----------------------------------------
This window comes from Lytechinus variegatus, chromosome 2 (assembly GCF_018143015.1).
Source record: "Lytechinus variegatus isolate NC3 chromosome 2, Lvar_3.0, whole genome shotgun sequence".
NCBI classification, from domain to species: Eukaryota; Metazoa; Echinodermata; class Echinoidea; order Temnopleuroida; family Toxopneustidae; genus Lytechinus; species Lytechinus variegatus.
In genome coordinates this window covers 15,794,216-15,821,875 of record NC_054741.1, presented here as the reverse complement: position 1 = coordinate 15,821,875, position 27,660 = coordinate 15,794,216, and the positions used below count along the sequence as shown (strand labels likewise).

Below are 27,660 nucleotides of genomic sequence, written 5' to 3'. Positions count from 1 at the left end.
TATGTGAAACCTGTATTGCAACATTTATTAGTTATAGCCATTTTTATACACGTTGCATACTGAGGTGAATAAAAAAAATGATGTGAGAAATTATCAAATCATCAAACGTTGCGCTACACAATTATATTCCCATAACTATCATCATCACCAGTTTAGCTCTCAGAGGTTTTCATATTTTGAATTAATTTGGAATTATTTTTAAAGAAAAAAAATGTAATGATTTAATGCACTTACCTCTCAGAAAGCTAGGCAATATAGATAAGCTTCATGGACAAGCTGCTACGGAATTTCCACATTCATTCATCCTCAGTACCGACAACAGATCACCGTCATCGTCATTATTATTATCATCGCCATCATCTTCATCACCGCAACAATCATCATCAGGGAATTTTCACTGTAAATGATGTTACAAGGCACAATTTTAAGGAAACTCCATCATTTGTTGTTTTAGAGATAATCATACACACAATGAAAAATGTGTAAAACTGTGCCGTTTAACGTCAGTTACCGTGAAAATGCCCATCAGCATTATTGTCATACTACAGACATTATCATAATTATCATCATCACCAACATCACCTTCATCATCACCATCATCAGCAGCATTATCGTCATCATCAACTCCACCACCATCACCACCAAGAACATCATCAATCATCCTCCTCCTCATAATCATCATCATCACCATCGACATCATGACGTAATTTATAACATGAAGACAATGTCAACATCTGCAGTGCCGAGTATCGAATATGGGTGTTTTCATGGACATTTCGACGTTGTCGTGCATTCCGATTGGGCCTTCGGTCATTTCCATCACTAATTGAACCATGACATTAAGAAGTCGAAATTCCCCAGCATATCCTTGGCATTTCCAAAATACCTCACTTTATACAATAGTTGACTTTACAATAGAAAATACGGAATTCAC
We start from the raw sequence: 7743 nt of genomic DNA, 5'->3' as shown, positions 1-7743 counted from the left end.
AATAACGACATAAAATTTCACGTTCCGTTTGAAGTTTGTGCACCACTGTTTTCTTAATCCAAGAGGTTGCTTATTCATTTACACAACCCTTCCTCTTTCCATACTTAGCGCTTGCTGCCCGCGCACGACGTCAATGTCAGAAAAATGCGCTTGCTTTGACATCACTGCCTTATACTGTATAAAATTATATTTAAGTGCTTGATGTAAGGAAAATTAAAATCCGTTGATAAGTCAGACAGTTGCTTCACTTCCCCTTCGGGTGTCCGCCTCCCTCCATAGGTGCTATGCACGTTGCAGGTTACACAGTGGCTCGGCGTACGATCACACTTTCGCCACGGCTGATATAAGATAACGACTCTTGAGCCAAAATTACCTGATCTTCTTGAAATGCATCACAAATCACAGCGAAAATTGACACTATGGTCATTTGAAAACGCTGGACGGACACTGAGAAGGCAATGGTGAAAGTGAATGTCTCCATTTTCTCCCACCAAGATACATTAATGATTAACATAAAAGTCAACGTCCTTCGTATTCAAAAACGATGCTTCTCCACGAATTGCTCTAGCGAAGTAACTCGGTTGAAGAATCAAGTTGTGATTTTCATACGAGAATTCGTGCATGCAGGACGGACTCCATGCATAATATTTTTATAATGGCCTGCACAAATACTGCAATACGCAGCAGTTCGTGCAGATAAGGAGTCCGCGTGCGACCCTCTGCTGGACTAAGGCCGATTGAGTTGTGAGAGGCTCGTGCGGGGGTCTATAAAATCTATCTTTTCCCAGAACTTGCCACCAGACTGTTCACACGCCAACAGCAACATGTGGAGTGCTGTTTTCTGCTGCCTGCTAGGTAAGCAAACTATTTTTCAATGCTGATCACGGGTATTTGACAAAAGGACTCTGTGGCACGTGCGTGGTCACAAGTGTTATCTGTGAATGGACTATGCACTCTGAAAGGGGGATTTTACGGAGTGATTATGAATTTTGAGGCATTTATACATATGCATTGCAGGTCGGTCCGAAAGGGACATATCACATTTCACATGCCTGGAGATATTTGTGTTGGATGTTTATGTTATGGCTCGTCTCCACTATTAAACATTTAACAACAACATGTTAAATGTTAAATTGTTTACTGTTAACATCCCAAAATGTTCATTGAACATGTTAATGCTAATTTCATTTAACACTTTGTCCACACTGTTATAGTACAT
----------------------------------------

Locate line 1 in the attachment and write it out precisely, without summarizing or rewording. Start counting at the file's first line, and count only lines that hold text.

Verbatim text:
This window comes from Lytechinus variegatus, chromosome 2 (assembly GCF_018143015.1).